Lundbeckfonden Biomedical Grant awarded to Joshua Brickman – University of Copenhagen

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08 January 2016

Lundbeckfonden Biomedical Grant awarded to Joshua Brickman

Biomedical Grant

Professor Joshua Brickman from The Danish Stem Cell Center (DanStem) at the Faculty of Health and Medical Sciences receives a Large Biomedical grant of DKK 8 Million from Lundbeckfonden.

Professor Brickman’s group is located at the Danish Stem Cell Center, University of Copenhagen.

The group is interested in dynamic mechanisms by which different cell types, present in both early embryos and Embryonic Stem Cell culture undergo fate decisions or transitions. As part of this work, the Brickman lab is already involved in a number of whole genome transcription factor studies design to elucidate de novo networks involved in tripping these switches. In this new ambitious study the scientists will focus on how the interactions between cells are tied into the information in these networks. This work includes a new collaboration with the NNF Centre for Protein Research.

“Thanks to the generous support from Lundbeckfonden, we will be able to embark on this exciting new programme that links the seemingly unrelated phenomena of cells touching each other to stem cell identity”, says Professor Brickman.

Pluripotent stem cells are cell lines with the remarkable ability to give rise to any adult cell type in the body. These cell lines have immense therapeutic potential for the treatment of degenerative disease, disease modeling and drug screening. They can either be derived from embryos as Embryonic Stem Cells or by the reprogramming of adult somatic cells to make induced Pluripotent Stem Cells. While it is known that the transcription factor Oct4 helps these stem cells to induce and maintain their pluripotency, it is not yet completely clear how this regulation takes place.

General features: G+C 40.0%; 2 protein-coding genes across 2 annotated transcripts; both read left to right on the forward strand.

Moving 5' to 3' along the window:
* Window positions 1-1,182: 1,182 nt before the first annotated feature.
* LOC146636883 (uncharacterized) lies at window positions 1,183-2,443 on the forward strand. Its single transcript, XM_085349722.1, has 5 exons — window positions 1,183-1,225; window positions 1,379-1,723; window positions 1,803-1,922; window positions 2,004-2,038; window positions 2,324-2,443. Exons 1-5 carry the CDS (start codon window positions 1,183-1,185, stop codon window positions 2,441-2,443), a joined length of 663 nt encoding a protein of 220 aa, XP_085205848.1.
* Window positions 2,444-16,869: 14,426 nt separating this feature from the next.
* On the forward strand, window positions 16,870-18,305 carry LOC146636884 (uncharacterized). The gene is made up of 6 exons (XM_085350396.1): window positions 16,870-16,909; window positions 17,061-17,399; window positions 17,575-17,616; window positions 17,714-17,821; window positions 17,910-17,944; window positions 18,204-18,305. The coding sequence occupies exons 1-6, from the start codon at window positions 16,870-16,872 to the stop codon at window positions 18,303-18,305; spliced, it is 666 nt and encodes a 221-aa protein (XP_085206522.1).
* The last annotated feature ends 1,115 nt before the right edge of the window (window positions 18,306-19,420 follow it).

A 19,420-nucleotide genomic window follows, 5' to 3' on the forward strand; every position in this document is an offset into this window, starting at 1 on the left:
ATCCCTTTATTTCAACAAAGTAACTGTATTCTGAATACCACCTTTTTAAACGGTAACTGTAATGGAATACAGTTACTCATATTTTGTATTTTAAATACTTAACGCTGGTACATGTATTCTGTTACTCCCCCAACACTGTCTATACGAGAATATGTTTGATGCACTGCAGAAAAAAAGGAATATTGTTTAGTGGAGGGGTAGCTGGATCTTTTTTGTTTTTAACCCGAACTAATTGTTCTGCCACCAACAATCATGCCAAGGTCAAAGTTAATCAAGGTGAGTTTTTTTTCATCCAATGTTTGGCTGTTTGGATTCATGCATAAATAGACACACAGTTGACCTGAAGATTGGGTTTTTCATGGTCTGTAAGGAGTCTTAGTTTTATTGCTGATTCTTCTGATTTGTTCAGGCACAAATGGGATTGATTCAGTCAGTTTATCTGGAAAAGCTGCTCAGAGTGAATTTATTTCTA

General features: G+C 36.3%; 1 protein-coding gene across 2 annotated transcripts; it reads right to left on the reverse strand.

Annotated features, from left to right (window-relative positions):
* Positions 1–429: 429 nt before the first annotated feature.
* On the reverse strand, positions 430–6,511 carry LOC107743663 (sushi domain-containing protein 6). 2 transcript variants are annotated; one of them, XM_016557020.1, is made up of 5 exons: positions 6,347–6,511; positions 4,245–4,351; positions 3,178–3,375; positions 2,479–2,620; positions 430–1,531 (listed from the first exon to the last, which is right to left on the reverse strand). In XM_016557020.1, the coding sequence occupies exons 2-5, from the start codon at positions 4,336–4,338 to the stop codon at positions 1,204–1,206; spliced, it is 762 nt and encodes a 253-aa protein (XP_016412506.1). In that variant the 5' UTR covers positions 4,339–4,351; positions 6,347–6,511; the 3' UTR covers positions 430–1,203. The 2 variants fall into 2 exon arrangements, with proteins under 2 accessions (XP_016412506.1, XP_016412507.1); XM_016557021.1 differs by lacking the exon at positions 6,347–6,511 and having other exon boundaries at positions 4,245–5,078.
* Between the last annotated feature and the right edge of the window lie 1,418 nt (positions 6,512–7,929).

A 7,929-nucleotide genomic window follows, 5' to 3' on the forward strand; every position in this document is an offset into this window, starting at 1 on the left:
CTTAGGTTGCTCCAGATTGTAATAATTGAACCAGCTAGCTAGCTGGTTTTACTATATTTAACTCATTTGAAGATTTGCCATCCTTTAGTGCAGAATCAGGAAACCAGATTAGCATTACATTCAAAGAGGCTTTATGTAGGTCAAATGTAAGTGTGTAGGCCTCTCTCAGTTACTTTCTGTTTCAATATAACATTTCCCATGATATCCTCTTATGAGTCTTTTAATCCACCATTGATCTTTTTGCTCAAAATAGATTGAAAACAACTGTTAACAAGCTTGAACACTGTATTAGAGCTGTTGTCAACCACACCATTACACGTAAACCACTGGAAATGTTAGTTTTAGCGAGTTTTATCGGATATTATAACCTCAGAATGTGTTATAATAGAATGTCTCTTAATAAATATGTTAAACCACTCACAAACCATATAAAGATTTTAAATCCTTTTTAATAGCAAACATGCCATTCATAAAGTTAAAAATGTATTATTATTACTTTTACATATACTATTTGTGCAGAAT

“This project has the potential to generate results with ground-breaking impact on the stem cell research. The project plan follows a simple logical development and deploys the latest techniques within the field. The preliminary data are already very convincing,” says Anne-Marie Engel, Lundbeckfonden’s Director of Research.

The Brickman group recently found a link between Oct4 and the regulation of cellular adhesion (find more information here). In the coming years, with the generous donation from Lundbeckfonden, they will further investigate how cell-cell adhesion inputs into the regulation of pluripotent transcription and how transcription factors involved in either self-renewal or differentiation influence the adhesion of cells to each other and to specific surfaces or substrates.